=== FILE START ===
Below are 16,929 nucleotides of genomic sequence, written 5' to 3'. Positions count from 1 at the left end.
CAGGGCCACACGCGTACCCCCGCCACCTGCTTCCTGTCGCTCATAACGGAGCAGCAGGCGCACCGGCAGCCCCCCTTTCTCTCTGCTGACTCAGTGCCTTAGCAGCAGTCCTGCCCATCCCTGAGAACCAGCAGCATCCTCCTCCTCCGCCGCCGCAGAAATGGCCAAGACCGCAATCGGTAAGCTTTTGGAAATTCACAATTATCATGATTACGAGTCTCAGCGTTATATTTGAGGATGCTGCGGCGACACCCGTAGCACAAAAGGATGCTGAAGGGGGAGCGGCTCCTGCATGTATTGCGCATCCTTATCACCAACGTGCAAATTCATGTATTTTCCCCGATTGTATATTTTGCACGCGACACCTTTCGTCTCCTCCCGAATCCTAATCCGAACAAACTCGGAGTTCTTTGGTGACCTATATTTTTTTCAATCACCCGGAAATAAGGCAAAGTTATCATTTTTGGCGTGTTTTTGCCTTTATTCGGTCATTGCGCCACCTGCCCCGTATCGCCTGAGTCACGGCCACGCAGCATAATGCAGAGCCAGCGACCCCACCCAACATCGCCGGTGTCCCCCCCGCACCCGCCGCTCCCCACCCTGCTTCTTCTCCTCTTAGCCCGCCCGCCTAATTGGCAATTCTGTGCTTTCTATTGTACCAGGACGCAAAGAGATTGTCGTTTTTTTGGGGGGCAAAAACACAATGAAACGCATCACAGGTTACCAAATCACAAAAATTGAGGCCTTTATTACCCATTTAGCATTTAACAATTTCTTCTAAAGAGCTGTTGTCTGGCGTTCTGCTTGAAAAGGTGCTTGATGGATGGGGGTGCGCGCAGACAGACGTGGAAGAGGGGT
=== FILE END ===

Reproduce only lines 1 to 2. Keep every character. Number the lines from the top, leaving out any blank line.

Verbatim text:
Below are 16,929 nucleotides of genomic sequence, written 5' to 3'. Positions count from 1 at the left end.
CAGGGCCACACGCGTACCCCCGCCACCTGCTTCCTGTCGCTCATAACGGAGCAGCAGGCGCACCGGCAGCCCCCCTTTCTCTCTGCTGACTCAGTGCCTTAGCAGCAGTCCTGCCCATCCCTGAGAACCAGCAGCATCCTCCTCCTCCGCCGCCGCAGAAATGGCCAAGACCGCAATCGGTAAGCTTTTGGAAATTCACAATTATCATGATTACGAGTCTCAGCGTTATATTTGAGGATGCTGCGGCGACACCCGTAGCACAAAAGGATGCTGAAGGGGGAGCGGCTCCTGCATGTATTGCGCATCCTTATCACCAACGTGCAAATTCATGTATTTTCCCCGATTGTATATTTTGCACGCGACACCTTTCGTCTCCTCCCGAATCCTAATCCGAACAAACTCGGAGTTCTTTGGTGACCTATATTTTTTTCAATCACCCGGAAATAAGGCAAAGTTATCATTTTTGGCGTGTTTTTGCCTTTATTCGGTCATTGCGCCACCTGCCCCGTATCGCCTGAGTCACGGCCACGCAGCATAATGCAGAGCCAGCGACCCCACCCAACATCGCCGGTGTCCCCCCCGCACCCGCCGCTCCCCACCCTGCTTCTTCTCCTCTTAGCCCGCCCGCCTAATTGGCAATTCTGTGCTTTCTATTGTACCAGGACGCAAAGAGATTGTCGTTTTTTTGGGGGGCAAAAACACAATGAAACGCATCACAGGTTACCAAATCACAAAAATTGAGGCCTTTATTACCCATTTAGCATTTAACAATTTCTTCTAAAGAGCTGTTGTCTGGCGTTCTGCTTGAAAAGGTGCTTGATGGATGGGGGTGCGCGCAGACAGACGTGGAAGAGGGGT